Court discusses livestock grazing

Posted on August 13th in News

Court rejects Blue Mountains National Forests RLMP/DEIS

by Samantha White
Burns Times-Herald

Denny Thomas and Brandon Baron attended the regular meeting of the Harney County Court (held Aug. 6) to discuss issues concerning livestock grazing and wildfire control.

Thomas asked what the court’s priorities are regarding these topics.

Harney County Commissioner Dan Nichols said he’s been discussing these issues with the Bureau of Land Management (BLM).

“I’ve got say, the BLM in this district is very responsive to what needs to be done,” Nichols said.

However, he acknowledged that local staff have to act within the parameters of the federal agency.

Baron said, “While we may stand against some BLM policies, we will support the local office if they will stand with us.”

Nichols also mentioned that an Oregon Consensus project was started two years ago to help address these issues.

“We’ve made tremendous headway,” Nichols said regarding the project. However, he admitted that it’s a slow-moving process. “It takes time and patience and people putting everything aside to go to those meetings,” he said.

Baron asked how this progress jibes with research conducted by the Eastern Oregon Agricultural Research Center (EOARC) regarding grazing and fuel load.

Nichols replied that efforts are being made to incorporate that science. He added that groups like the Oregon Natural Desert Association (ONDA) are also involved, and they are beginning to understand that grazing can be used as a management tool.

“They are starting to understand their fallacy in some of their ways of looking at things,” Nichols said. “It takes a lot of time. But the process is very much worth it in the end because you work together collectively in a progressive, forward, beneficial manner.”

But Baron replied, “We’ve heard that whatever may be happening isn’t enough.” He added, “We’re at the point where everyone has agreed that the process isn’t working.”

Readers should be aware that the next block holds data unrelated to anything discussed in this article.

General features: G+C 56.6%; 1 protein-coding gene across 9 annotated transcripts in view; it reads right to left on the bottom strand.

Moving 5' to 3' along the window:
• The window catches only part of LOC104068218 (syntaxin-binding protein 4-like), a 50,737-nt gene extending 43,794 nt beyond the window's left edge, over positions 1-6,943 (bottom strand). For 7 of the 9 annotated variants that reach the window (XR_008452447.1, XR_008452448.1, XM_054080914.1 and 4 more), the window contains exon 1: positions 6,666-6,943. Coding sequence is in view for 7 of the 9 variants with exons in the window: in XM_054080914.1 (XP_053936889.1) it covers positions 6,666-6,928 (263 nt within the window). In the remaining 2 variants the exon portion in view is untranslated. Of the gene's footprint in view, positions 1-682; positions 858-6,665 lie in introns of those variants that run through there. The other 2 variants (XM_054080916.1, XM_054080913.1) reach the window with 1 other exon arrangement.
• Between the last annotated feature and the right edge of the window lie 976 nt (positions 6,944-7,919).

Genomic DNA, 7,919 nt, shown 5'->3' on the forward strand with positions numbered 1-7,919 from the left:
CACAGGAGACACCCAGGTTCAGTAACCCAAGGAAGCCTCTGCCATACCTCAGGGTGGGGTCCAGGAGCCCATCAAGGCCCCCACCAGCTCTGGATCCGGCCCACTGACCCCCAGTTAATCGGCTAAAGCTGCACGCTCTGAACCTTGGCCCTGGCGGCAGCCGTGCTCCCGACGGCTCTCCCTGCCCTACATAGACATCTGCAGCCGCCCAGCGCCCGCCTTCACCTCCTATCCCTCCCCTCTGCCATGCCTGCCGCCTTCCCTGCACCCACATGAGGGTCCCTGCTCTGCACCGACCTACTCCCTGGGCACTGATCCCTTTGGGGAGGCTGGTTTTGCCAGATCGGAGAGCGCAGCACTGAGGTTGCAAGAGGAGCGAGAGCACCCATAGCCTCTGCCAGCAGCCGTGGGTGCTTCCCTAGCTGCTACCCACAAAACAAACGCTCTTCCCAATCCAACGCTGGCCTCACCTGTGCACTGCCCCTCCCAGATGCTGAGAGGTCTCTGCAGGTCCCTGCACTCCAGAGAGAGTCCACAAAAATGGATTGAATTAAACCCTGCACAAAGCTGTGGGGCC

Baron said a small group has been meeting to discuss forming a local grazing board that could make decisions based on EOARC research.

Nichols said the court didn’t disagree with what Baron was doing or his intent.

“We are trying to do the same thing,” he said.

He added that the “first, cheapest” thing you can do is increase the animal unit months (AUMs) that are allowed after a wildfire, but there are standards in place that prevent that. (An article published on the University of Arizona’s website defines one AUM as “the amount of forage required by an animal unit (AU) for one month, or the tenure of one AU for a one-month period.”

Nichols said, “Some changes will literally take an act of Congress.” He added, “We need a diverse group to make this happen.”

Baron replied that these changes would not require an act of Congress, but rather an act of the citizens.

“We’re going to throw open the gates,” he said. “If we have to, we’ll have a standoff…What we’re going to do is with cows and grass on real land with real people in Harney County. I think that’s the only way that things are going to happen here.”

Harney County Judge Steve Grasty replied, “If you get there, I won’t be there,” explaining that, if it comes to violence or a standoff, the court will not support it.

Addressing Baron, Nichols said, “I hear you. And, again, I don’t disagree with anything other than an out and out confrontation.”

Nichols then reiterated the importance of collaboration.

However, Baron replied that working with some of these environmentalist groups would be like befriending “the guy that’s beaten you up and stolen your lunch money.”

Harney County Commissioner Pete Runnels said communities have been giving to special concerns since the spotted owl, and it’s time for these groups to start giving back. However, he reiterated that it will be a slow process.

Baron asked, “Do we have 10 years to fiddle around with this?”

Barbara Kull, who attended the meeting as a member of the public, agreed that action should be taken quickly.

Nichols said the court is willing to stand up, but it will do so respectfully and collaboratively.

Baron said his group would like to have a discussion with the BLM before anything is planned.

Grasty asked that the proposed grazing board form a mission statement and a list of standards. He explained that, if the board is diplomatic and collaborative, the court may be able to support it.

Grasty also asked the group to invite the court to its meetings.

“Let us know when the meetings are,” Grasty said. “We will attend if we are invited and try to put realism on the table.”

Grasty also noted that EOARC researchers should not be put in the middle of a conflict.

•••